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I am trying to prove mathematically that the update step in a Kalman filter can not result in a increase in uncertainty. I found the following proof which is based on the inversion lemma and the concept of positive semidefiniteness, but I can't grasp why the matrix product in the end is positive semi-definite.

Proof:

The uncertainty in the belief after the update step is expressed by the covariance matrix :

$\Sigma_t = (I - K_tC_t)\bar{\Sigma_{t}}$ (1)

where $\bar{\Sigma_t}$ is the predicted covariance before the update and $K_t$ is the Kalman Gain term, which is defined as:

$K_t = \bar{\Sigma_t}{C_t}^T(C_t\bar{\Sigma_t}{C_t}^T + {Q_t})^{-1}$ (2)

where $C_t$ and $Q_t$ are the parameters of the $z_t$ measurement's distribution $p(z_t | x_t) \sim \mathcal{N}(C_tx_t, Q_t) $

By expanding the $K_t$ term in equation (1) and then by applying the matrix inversion lemma/Woodburry matrix identity, we get:

$ \Sigma_t = \bar{\Sigma_{t}} - \bar{\Sigma_t}{C_t}^T(C_t\bar{\Sigma_t}{C_t}^T + {Q_t})^{-1}C_t\bar{\Sigma_t} \\ = (\bar{\Sigma}^{-1}_t + {C_t}^T{Q^{-1}_t}C_t)^{-1}$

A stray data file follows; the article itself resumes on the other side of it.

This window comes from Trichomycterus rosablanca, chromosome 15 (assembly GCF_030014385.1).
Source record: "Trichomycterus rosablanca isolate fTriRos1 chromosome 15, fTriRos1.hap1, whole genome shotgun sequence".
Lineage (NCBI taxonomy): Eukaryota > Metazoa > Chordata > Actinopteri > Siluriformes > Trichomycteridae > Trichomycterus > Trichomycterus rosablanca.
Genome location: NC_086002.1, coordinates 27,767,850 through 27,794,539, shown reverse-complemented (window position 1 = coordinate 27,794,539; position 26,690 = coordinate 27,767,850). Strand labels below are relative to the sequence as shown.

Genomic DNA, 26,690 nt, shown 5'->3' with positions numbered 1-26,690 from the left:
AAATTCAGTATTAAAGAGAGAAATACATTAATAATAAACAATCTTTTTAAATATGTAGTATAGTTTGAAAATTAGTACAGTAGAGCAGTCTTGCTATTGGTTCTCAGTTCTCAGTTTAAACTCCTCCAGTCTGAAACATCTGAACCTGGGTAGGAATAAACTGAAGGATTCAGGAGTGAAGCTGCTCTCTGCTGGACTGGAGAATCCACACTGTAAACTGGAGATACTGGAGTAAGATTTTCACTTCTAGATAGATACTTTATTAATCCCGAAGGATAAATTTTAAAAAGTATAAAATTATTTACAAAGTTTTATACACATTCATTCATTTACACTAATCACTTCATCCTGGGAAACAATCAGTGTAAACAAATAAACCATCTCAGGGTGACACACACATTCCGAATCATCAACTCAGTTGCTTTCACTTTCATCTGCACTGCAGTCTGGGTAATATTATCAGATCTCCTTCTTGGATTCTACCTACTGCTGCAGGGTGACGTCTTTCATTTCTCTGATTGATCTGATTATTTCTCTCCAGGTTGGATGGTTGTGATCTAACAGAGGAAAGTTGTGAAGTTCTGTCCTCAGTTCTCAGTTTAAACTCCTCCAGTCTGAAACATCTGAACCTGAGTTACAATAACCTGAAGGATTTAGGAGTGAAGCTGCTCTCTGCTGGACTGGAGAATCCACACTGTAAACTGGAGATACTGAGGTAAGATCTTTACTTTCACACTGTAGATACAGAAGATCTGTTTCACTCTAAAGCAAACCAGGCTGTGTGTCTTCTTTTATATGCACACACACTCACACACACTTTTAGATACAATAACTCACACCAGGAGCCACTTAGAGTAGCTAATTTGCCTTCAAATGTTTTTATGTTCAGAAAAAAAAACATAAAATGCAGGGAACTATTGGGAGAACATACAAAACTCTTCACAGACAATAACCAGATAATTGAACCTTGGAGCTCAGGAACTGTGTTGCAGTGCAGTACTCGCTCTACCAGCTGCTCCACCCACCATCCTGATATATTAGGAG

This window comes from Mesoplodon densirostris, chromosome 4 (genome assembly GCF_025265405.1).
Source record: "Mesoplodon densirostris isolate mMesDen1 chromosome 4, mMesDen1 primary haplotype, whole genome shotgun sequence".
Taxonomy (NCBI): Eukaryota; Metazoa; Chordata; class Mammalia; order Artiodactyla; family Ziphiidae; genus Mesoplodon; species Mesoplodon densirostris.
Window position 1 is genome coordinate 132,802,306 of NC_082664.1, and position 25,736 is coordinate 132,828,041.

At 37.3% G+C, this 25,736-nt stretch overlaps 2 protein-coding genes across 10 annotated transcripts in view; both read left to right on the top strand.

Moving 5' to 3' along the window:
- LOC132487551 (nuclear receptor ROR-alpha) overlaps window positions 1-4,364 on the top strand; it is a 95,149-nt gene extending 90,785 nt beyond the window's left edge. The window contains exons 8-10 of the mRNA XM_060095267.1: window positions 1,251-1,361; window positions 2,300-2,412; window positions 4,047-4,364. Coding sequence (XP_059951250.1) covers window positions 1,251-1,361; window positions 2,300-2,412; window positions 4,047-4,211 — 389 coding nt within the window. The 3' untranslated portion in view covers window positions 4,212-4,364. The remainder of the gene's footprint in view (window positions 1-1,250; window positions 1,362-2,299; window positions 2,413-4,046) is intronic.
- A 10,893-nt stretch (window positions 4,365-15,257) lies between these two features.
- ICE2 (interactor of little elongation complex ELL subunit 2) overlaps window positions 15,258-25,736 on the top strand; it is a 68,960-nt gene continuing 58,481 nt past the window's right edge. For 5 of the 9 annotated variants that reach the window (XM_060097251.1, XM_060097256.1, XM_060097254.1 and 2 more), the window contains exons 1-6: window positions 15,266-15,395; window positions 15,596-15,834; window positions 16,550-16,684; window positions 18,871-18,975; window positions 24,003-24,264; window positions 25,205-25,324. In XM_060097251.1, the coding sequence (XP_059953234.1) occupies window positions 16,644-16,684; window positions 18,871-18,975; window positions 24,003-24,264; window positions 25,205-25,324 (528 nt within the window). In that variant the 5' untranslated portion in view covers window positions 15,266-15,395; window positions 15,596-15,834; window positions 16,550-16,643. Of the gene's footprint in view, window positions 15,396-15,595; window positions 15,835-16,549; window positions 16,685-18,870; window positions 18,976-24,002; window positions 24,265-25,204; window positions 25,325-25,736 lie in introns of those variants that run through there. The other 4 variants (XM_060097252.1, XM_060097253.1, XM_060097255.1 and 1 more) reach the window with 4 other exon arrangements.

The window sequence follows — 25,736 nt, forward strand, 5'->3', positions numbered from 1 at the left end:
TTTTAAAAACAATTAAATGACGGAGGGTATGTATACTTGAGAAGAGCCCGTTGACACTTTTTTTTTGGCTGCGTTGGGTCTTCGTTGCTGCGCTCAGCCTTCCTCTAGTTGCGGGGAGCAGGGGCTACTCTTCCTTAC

The proof mentions that ${C_t}^T{Q^{-1}_t}C_t$ is positive semi-definite and hence the uncertainty cannot increase.

End of proof

Question: I know that $Q_t$ is positive semi-definite since it is a covariance matrix but I haven't been able to understand why ${C_t}^T{Q^{-1}_t}C_t$ is positive semi-definite. Can someone explain?

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$Q_t$ is real-valued and positive definite, thus $Q_t^{-1}$ is real-valued and positive definite.

Now it's just making up a lemma of the Cholesky decomposition:

  • If $Q_t^{-1}$ is real-valued and positive definite, then there's some real-valued $q$ such that $q_t^T q_t = Q_t^{-1}$ (Cholesky decomposition)
  • If that holds, then $\left(q_t C_t \right)^T\left(q_t C_t \right)$ must be real-valued and at least positive semidefinite for any real-valued $C_t$ (Cholesky again -- that guy gets around)
  • $\left(q_t C_t \right)^T\left(q_t C_t \right) = C_t^T q_t^T q_t C_t = C_t^T Q_t^{-1} C_t$
  • Cogito, ergo sum. Or QED$^*$, or something brainy, and Latin.

${\tiny ^* {\rm quod\ erat\ demonstrandum.}}$

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    $\begingroup$ BTW: I knew this in my bones, but I had to whomp up the proof -- thanks for the exercise! $\endgroup$
    – TimWescott
    Nov 9 '21 at 0:56
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    $\begingroup$ I don't see the second point "$\left(q_t C_t \right)^T\left(q_t C_t \right)$ must be real-valued and at least positive semidefinite for any real-valued $C_t$" straightforward. Could you please elaborate? Thanks. $\endgroup$
    – AlexTP
    Nov 9 '21 at 9:44
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    $\begingroup$ If there is some matrix $L$ with all real-valued entries, of any rank, then $L^T L$ is positive semidefinite. If $L$ is of rank $n$ and $L^T L$ is $n \times n$ then $L^T L$ is positive definite. So let $q_t C_t = L$. $\endgroup$
    – TimWescott
    Nov 9 '21 at 16:07

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